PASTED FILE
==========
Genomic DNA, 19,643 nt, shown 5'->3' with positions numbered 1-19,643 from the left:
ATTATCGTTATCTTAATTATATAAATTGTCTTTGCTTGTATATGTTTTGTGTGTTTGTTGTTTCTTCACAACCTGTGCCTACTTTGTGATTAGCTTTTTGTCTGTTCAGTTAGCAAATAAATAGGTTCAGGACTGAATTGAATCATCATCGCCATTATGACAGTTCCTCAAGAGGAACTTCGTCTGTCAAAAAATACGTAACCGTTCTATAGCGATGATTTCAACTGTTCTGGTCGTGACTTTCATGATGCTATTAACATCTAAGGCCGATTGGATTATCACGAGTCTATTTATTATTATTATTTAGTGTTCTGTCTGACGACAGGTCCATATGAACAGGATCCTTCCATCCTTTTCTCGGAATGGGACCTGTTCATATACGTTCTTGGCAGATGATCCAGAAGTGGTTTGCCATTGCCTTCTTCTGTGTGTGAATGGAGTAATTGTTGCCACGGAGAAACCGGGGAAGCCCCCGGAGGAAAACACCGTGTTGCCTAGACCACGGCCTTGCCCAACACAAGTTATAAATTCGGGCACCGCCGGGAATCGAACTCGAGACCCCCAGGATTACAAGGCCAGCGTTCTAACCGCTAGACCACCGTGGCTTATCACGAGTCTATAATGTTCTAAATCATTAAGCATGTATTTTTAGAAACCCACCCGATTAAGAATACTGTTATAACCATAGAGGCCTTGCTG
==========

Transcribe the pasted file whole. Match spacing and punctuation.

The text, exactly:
Genomic DNA, 19,643 nt, shown 5'->3' with positions numbered 1-19,643 from the left:
ATTATCGTTATCTTAATTATATAAATTGTCTTTGCTTGTATATGTTTTGTGTGTTTGTTGTTTCTTCACAACCTGTGCCTACTTTGTGATTAGCTTTTTGTCTGTTCAGTTAGCAAATAAATAGGTTCAGGACTGAATTGAATCATCATCGCCATTATGACAGTTCCTCAAGAGGAACTTCGTCTGTCAAAAAATACGTAACCGTTCTATAGCGATGATTTCAACTGTTCTGGTCGTGACTTTCATGATGCTATTAACATCTAAGGCCGATTGGATTATCACGAGTCTATTTATTATTATTATTTAGTGTTCTGTCTGACGACAGGTCCATATGAACAGGATCCTTCCATCCTTTTCTCGGAATGGGACCTGTTCATATACGTTCTTGGCAGATGATCCAGAAGTGGTTTGCCATTGCCTTCTTCTGTGTGTGAATGGAGTAATTGTTGCCACGGAGAAACCGGGGAAGCCCCCGGAGGAAAACACCGTGTTGCCTAGACCACGGCCTTGCCCAACACAAGTTATAAATTCGGGCACCGCCGGGAATCGAACTCGAGACCCCCAGGATTACAAGGCCAGCGTTCTAACCGCTAGACCACCGTGGCTTATCACGAGTCTATAATGTTCTAAATCATTAAGCATGTATTTTTAGAAACCCACCCGATTAAGAATACTGTTATAACCATAGAGGCCTTGCTG